This summary has been prepared by the Secretariat under its own responsibility. The summary is for general information only and is not intended to affect the rights and obligations of Members.
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(as cited in request for consultations)
|Request for Consultations received:|
|Panel Report circulated:||17 November 2014|
|Appellate Body Report circulated:||7 April 2015|
|Article 21.3(c) Arbitration Report circulated:||15 December 2015|
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Summary of the dispute to date
The summary below was up-to-date at
Complaint by Viet Nam.
On 16 February 2012, Viet Nam requested consultations with the United States concerning a number of anti-dumping measures on certain frozen warmwater shrimp from Viet Nam. In addition to two administrative reviews and the five year “sunset review”, the request for consultations concerns several US laws, regulations, administrative proceedings and practices, including zeroing.
Viet Nam considers that these measures are inconsistent with the United States' obligations under:
- Articles I:1, VI:1, VI:2 and X:3(a) of the GATT 1994;
- Articles 1, 2.1, 2.4, 2.4.2, 6, 9, 11, 17.6(i) and Annex II of the Anti-Dumping Agreement;
- Article XVI:4 of the WTO Agreement;
- Articles 3.7, 19.1, 21.1, 21.3 and 21.5 of the DSU; and
- Viet Nam's Protocol of Accession.
On 17 January 2013, Viet Nam requested the establishment of a panel. At its meeting on 28 January 2013, the DSB deferred the establishment of a panel.
Panel and Appellate Body proceedings
At its meeting on 27 February 2013, the DSB established a panel. China, the European Union, Japan, Norway and Thailand reserved their third-party rights. Subsequently, Ecuador reserved its third-party rights. Following the agreement of the parties, the panel was composed on 12 July 2013. On 30 January 2014, the Chair of the panel informed the DSB that the panel expected to issue its final report to the parties by 30 September 2014.
On 17 November 2014, the report of the panel was circulated to Members. The panel found that certain of the measures challenged by Viet Nam are inconsistent with the GATT 1994 and the Anti-Dumping Agreement, and recommends that the United States bring the relevant measures into conformity with its obligations under these Agreements.
The dispute concerns anti-dumping measures imposed by the United States against imports of certain shrimp products from Viet Nam (hereafter referred to as the Shrimp proceedings and anti-dumping duty order), as well as certain US laws or practices concerning the imposition of anti-dumping measures and the implementation of adverse DSB recommendations and rulings in trade remedy cases.
Viet Nam made claims with respect to:
- the USDOC's use of the “simple zeroing” methodology, in administrative reviews, which Viet Nam argued was, “as such” and “as applied” in the fourth, fifth and sixth administrative reviews under the Shrimp order, inconsistent with Article 9.3 of the Anti-Dumping Agreement and Article VI:2 of the GATT 1994;
- the USDOC's practice, in anti-dumping proceedings involving imports from NMEs, of assigning a rate to the “NME-wide entity” comprised of producers/exporters that do not demonstrate sufficient independence from government control, which Viet Nam argued was, “as such”, and “as applied” in the fourth, fifth and sixth administrative reviews, inconsistent with Articles 6.10, 9.2, 9.4 and 6.8 of the Anti-Dumping Agreement;
- Section 129(c)(1) of the URAA which, in Viet Nam's view, precluded US authorities from implementing DSB recommendations and rulings with respect to entries made prior to, and that remained “unliquidated” on, that date (“prior unliquidated entries”), in a manner that was inconsistent, “as such”, with Articles 1, 9.2, 9.3, 11.1 and 18.1 of the Anti-Dumping Agreement;
- the USDOC's reliance on margins of dumping calculated with zeroing, and its failure to properly establish the facts and to conduct an objective evaluation in the first sunset review under the Shrimp order, which Viet Nam argued was inconsistent with Articles 11.3 and 17.6 of the Anti-Dumping Agreement; and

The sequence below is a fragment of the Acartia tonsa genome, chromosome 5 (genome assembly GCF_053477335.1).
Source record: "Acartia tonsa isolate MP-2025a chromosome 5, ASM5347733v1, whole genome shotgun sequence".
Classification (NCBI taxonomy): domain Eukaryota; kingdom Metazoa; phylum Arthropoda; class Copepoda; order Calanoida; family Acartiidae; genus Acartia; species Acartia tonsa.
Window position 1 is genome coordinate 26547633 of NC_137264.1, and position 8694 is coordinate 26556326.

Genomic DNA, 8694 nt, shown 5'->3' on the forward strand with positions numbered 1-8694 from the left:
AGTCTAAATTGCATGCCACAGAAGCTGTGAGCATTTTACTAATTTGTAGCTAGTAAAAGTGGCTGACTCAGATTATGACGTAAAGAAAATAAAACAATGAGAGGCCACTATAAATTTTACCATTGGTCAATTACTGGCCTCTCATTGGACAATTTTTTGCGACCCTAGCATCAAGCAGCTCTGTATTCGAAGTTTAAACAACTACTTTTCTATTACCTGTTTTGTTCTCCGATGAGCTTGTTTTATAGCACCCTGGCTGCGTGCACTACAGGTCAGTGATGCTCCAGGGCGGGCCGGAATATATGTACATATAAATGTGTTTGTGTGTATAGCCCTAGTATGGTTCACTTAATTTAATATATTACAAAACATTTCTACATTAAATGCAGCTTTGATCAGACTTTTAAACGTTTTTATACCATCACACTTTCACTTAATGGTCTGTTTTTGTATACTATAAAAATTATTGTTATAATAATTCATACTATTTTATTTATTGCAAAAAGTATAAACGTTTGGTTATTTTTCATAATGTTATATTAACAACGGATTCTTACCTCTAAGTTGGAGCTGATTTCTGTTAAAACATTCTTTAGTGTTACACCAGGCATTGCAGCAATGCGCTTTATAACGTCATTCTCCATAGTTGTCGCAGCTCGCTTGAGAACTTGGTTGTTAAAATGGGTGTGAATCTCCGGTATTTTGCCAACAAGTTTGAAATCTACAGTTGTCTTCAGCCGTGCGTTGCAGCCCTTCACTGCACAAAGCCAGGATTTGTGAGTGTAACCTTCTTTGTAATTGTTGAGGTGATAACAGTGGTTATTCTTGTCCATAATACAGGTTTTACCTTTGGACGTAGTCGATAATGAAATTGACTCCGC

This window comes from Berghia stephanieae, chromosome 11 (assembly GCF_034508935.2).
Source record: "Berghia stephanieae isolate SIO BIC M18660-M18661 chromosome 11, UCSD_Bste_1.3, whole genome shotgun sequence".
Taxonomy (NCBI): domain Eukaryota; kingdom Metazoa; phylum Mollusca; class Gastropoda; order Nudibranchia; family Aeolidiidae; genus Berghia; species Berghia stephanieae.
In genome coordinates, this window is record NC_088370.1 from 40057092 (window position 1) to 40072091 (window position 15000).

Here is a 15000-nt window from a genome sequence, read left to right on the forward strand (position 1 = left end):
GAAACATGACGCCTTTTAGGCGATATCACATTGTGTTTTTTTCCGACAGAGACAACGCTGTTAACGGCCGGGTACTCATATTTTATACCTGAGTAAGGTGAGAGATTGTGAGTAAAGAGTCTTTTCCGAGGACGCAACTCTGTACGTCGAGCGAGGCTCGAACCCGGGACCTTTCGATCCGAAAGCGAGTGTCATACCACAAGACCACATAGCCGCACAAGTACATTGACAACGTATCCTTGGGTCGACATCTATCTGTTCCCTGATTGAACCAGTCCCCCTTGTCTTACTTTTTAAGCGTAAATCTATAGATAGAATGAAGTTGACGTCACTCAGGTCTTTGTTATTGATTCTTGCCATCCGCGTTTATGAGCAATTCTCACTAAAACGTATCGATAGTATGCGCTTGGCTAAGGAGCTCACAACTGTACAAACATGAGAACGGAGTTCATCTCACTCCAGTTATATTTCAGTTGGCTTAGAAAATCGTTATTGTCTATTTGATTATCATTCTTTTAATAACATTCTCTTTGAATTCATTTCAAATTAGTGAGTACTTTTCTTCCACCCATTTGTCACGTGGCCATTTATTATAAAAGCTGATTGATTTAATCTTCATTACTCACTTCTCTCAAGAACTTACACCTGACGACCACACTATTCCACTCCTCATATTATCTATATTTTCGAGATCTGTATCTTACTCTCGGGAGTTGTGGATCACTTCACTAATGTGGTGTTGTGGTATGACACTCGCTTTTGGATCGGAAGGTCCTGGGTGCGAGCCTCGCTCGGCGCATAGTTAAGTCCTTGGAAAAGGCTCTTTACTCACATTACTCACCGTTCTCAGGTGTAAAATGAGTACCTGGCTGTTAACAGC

- the USDOC's failure to revoke the anti-dumping duty order with respect to certain companies that, in Viet Nam's view, had demonstrated the absence of dumping in the third, fourth and fifth administrative reviews, in violation of Articles 11.1 and 11.2 of the Anti-Dumping Agreement.
The United States requested that the Panel reject Viet Nam's claims and that it find, by way of preliminary ruling, that certain claims set forth by Viet Nam in its request for the establishment of a panel fell outside the Panel's terms of reference.
Preliminary ruling addressing jurisdictional objections by the United States
On 26 September 2013, the Panel issued a preliminary ruling in which it rejected the US argument that the sixth administrative review was not within its terms of reference. The Panel declined to make any ruling with respect to the remaining objections raised by the United States in light of Viet Nam's indication that it was not pursuing the corresponding claims.
Claims with respect to zeroing in administrative reviews
With respect to Viet Nam's “as such” claim concerning zeroing in administrative reviews, taking into account the fact that, as of April 2012, the USDOC had modified its calculation methodology in administrative reviews, the Panel found that Viet Nam had failed to establish the existence of the alleged measure as a rule or norm of general and prospective application. Consequently, the Panel rejected Viet Nam's claims of inconsistency under Article 9.3 of the Anti-Dumping Agreement and Article VI:2 of the GATT 1994.
With respect to Viet Nam's “as applied” claims, the Panel found that the USDOC had used zeroing to calculate the dumping margins of individually-examined Vietnamese producers/exporters in the three administrative reviews at issue and that by doing so, had acted inconsistently with Article 9.3 of the Anti-Dumping Agreement and Article VI:2 of the GATT 1994.
Claims with respect to the USDOC's NME-wide entity rate practice
The Panel found, with respect to Viet Nam's claims concerning the USDOC's NME-wide entity rate practice, that Viet Nam had successfully established the existence of the NME-wide entity rate practice as a rule or norm of general and prospective application which could be challenged “as such” as Viet Nam had demonstrated that, in anti-dumping proceedings involving NME countries, the USDOC applies a rebuttable presumption that all companies within a NME country belong to a single, NME-wide entity and assigns a single rate to that entity, and thus to companies deemed to belong to that entity. The Panel found that this measure was “as such”, and “as applied” in the fourth, fifth and sixth administrative reviews inconsistent with Articles 6.10 and 9.2 of the Anti-Dumping Agreement.